Back to Top

Interview with Churchie Boarding families

Read about the Donaldson family and the Butler family and their Churchie boarding experiences.
 

The Donaldson family

Churchie Boarding Donaldson familyAinslie and Scott Donaldson (1985) live on a property an hour outside of Goondiwindi with their three boys, two dogs and three budgies; not to mention the chickens, cattle, lambs and the odd emu or kangaroo. Their three boys, Sam, Jake and Will all board at Churchie.

With farming being in the Donaldson family for more than 130 years, they love the land while at the same time appreciating the benefits the boys have boarding in the city.

Eagles’ Wings spoke with Ainslie and Scott about Churchie Boarding.
 

Best part of boarding

Ainslie: ‘Churchie’s recreation programme; it’s fantastic. I love that the School insists on cultural activities being part of the programme.’

Scott: ‘When the chance to see a show comes up, the boys say they don’t want to go; yet they always come away thankful for the experience. It’s something Churchie can offer being so close to Southbank and Brisbane’s cultural precinct.’
 

Hardest part of boarding

Churchie Boarders at home on their farmAinslie: ‘Definitely leaving them. It’s very hard. It’s amazing when the boys come home… I feel complete.

When Sam started at Toowoomba Prep I walked away crying. The Headmistress gave me a hug, reassuring me, ‘he’ll be alright’.

Although you know that, you still worry. Many of the boys are in the same boat, so that makes it a little bit easier.’

Scott: ‘For me it’s missing out on things. When they are playing sport you just can’t get there.

Despite this, boarding was never a question; the alternative is three hours on a bus each day. In their senior years, with the increased study commitments, three hours travel would become completely unmanageable.’


Why Churchie?

Scott: ‘The main reason for sending the boys to a school in Brisbane was to give them the chance to see what happens on the other side of the fence. The networking opportunities after they leave school are far greater than anything available locally. If they have any chance of doing something other than farming, they have to step out of their comfort zone. For example, if Sam wants to study engineering, he has a better chance of achieving this having gone to Churchie.’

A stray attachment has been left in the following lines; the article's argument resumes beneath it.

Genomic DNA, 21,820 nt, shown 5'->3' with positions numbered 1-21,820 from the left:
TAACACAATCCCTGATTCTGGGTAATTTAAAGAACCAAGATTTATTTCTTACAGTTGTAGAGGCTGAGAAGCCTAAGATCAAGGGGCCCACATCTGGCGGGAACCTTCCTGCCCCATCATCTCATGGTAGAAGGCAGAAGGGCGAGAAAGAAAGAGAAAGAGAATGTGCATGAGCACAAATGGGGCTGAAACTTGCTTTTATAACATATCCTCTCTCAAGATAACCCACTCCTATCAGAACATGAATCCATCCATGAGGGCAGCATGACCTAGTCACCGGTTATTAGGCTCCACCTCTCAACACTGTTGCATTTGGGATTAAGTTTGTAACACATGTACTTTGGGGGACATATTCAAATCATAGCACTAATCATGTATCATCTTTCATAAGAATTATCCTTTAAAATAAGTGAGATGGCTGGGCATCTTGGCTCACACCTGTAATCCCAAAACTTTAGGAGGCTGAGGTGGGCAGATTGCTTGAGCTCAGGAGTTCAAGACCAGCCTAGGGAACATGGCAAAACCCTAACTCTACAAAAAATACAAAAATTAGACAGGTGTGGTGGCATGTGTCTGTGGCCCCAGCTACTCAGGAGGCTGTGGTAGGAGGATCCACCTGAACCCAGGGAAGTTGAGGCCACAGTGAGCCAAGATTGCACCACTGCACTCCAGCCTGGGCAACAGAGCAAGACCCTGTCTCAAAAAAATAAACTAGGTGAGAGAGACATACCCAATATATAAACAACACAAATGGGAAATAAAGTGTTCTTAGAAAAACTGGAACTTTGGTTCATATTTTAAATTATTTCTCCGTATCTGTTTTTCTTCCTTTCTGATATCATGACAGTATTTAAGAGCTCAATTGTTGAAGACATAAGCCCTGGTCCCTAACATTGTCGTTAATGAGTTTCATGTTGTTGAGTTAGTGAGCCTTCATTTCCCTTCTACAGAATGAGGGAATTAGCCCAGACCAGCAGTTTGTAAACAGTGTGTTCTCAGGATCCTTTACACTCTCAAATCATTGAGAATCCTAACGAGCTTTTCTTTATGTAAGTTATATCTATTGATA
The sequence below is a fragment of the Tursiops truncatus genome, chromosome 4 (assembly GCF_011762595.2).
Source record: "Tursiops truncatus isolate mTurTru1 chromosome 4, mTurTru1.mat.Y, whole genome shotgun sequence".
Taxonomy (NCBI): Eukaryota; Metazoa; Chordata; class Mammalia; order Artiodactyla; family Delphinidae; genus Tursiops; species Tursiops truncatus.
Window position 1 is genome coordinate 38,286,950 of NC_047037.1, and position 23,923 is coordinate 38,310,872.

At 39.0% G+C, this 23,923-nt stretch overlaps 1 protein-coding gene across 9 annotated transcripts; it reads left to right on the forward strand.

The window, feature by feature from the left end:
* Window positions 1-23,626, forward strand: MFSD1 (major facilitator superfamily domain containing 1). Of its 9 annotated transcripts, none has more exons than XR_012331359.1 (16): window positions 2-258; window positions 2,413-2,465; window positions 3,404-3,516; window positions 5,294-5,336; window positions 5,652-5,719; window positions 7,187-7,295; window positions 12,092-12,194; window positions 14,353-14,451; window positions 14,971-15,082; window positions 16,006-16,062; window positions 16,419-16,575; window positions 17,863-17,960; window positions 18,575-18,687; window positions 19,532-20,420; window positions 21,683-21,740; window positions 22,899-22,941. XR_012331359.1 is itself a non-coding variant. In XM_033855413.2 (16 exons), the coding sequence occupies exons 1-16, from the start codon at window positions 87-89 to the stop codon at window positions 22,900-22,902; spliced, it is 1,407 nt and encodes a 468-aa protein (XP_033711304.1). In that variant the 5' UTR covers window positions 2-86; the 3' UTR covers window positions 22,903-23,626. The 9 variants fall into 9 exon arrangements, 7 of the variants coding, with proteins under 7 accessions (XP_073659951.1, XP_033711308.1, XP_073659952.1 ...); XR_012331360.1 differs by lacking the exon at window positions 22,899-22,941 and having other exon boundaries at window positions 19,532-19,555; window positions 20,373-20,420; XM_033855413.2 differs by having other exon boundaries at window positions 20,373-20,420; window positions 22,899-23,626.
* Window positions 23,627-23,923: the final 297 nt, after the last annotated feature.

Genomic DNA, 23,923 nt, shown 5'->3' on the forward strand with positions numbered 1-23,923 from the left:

Ainslie: ‘I really like the discipline and appreciate the structure at Churchie. I wanted that for my boys; I wanted them to have boundaries and guidelines to follow. It’s a great approach.’
 

The Butler family

Churchie Boarding Butler familyKate and Peter Butler live on a property half an hour from the Donaldson family. This year their oldest daughter Annabelle is away from home studying at university. Their daughter April is in Year 11 boarding at St Margaret’s and the baby of the family, Harry, started boarding in Year 8 at Churchie in 2014.

After spending his primary years in co-educational settings, Harry quickly adapted to and is thriving in the all-boy environment at Churchie.

Kate and Peter talk with Eagles’ Wings about the ups and downs of boarding.
 

Best part of boarding

Kate: ‘Harry has two sisters and has been at co-educational schools until 2013. Going to an all-boys school now was great timing for Harry; he is really coming into his own. It’s nice for him to have close mates and to have teachers who are focused on boys and how to teach boys.’

Peter: ‘Churchie boarding provides amazing opportunities for Harry to meet a vast variety of people from all different backgrounds – boarders and day boys. The best thing about Churchie is the discipline.

I love seeing how the boys conduct themselves; they’re taught to have and appreciate good manners. It’s lovely to see how they talk with their teachers and guests at the School. This is a skill they will have throughout their lives.’
 

Hardest part of boarding

Harry Butler home from boarding at ChurchieKate: ‘I miss the kids every day. The hardest thing is not having everyone around when we are cooking dinner; I miss the noise. It doesn’t feel the same when it is just the two of us. This is one of the reasons we save cattle work for the school holidays; it gives us a chance to all be involved.’

Peter: ‘One of the things I miss the most is seeing Harry’s sport each week. We loved going to Harry’s soccer games.

I can understand people not wanting to let their children go when you live in the bush; it’s a sacrifice and we miss our children but the exciting thing is the boarding house environment and what they get out of that.

It’s exciting to go to Brisbane and see all the kids together; they are a family of kids. It’s a fantastic experience. I don’t think the kids are missing out on much; we are the ones missing out.’